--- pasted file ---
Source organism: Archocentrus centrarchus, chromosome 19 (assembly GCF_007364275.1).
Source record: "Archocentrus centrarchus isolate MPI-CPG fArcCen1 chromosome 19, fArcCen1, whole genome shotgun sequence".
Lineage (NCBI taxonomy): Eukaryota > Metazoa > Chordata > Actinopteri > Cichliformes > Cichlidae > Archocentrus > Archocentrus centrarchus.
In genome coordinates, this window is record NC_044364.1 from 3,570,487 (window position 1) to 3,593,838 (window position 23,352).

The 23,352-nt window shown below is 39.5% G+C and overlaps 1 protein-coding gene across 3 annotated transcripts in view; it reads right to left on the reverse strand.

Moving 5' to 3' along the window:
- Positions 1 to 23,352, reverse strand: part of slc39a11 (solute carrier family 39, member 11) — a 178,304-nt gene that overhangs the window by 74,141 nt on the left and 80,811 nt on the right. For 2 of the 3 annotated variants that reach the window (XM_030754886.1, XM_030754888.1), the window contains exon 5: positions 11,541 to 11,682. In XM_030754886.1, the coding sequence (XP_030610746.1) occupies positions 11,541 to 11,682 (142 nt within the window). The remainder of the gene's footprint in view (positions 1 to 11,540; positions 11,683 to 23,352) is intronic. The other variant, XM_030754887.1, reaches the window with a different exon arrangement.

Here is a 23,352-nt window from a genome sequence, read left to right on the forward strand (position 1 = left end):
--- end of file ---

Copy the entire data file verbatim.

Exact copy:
Source organism: Archocentrus centrarchus, chromosome 19 (assembly GCF_007364275.1).
Source record: "Archocentrus centrarchus isolate MPI-CPG fArcCen1 chromosome 19, fArcCen1, whole genome shotgun sequence".
Lineage (NCBI taxonomy): Eukaryota > Metazoa > Chordata > Actinopteri > Cichliformes > Cichlidae > Archocentrus > Archocentrus centrarchus.
In genome coordinates, this window is record NC_044364.1 from 3,570,487 (window position 1) to 3,593,838 (window position 23,352).

The 23,352-nt window shown below is 39.5% G+C and overlaps 1 protein-coding gene across 3 annotated transcripts in view; it reads right to left on the reverse strand.

Moving 5' to 3' along the window:
- Positions 1 to 23,352, reverse strand: part of slc39a11 (solute carrier family 39, member 11) — a 178,304-nt gene that overhangs the window by 74,141 nt on the left and 80,811 nt on the right. For 2 of the 3 annotated variants that reach the window (XM_030754886.1, XM_030754888.1), the window contains exon 5: positions 11,541 to 11,682. In XM_030754886.1, the coding sequence (XP_030610746.1) occupies positions 11,541 to 11,682 (142 nt within the window). The remainder of the gene's footprint in view (positions 1 to 11,540; positions 11,683 to 23,352) is intronic. The other variant, XM_030754887.1, reaches the window with a different exon arrangement.

Here is a 23,352-nt window from a genome sequence, read left to right on the forward strand (position 1 = left end):